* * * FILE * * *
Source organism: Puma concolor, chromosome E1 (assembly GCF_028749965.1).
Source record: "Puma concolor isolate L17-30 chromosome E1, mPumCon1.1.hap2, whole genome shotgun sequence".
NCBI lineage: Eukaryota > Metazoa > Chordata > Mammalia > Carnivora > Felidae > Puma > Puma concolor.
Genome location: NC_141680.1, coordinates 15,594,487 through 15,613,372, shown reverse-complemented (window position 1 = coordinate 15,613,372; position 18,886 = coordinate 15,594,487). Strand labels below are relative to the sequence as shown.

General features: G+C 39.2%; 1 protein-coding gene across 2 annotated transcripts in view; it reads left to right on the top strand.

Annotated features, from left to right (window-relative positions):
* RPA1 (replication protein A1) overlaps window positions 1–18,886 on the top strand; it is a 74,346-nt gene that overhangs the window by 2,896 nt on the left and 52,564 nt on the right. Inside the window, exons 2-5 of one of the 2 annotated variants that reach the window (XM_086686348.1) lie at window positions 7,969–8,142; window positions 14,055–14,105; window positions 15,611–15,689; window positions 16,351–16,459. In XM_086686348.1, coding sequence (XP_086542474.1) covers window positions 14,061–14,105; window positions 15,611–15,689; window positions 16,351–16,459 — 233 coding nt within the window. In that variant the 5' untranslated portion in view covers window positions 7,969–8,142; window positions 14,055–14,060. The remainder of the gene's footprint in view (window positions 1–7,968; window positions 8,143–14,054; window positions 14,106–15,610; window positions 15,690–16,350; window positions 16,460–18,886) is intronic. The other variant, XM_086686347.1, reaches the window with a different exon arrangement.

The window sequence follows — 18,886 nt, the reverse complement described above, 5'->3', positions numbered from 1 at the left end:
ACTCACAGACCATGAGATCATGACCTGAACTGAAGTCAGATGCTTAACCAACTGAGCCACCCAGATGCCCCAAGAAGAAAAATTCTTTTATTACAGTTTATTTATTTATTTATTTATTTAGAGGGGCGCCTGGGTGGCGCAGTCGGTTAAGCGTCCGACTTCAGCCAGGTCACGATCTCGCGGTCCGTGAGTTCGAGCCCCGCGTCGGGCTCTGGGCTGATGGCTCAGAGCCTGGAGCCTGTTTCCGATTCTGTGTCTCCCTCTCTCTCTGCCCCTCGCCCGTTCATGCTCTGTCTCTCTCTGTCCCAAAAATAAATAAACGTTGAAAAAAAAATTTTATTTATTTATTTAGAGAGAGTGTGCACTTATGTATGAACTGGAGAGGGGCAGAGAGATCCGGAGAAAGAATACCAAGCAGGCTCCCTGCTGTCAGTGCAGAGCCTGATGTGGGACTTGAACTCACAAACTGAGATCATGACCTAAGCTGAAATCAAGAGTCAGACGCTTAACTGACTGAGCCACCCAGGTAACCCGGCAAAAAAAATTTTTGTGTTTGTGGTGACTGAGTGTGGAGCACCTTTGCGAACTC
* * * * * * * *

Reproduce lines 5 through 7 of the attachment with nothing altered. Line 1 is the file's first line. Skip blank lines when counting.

General features: G+C 39.2%; 1 protein-coding gene across 2 annotated transcripts in view; it reads left to right on the top strand.

Annotated features, from left to right (window-relative positions):
* RPA1 (replication protein A1) overlaps window positions 1–18,886 on the top strand; it is a 74,346-nt gene that overhangs the window by 2,896 nt on the left and 52,564 nt on the right. Inside the window, exons 2-5 of one of the 2 annotated variants that reach the window (XM_086686348.1) lie at window positions 7,969–8,142; window positions 14,055–14,105; window positions 15,611–15,689; window positions 16,351–16,459. In XM_086686348.1, coding sequence (XP_086542474.1) covers window positions 14,061–14,105; window positions 15,611–15,689; window positions 16,351–16,459 — 233 coding nt within the window. In that variant the 5' untranslated portion in view covers window positions 7,969–8,142; window positions 14,055–14,060. The remainder of the gene's footprint in view (window positions 1–7,968; window positions 8,143–14,054; window positions 14,106–15,610; window positions 15,690–16,350; window positions 16,460–18,886) is intronic. The other variant, XM_086686347.1, reaches the window with a different exon arrangement.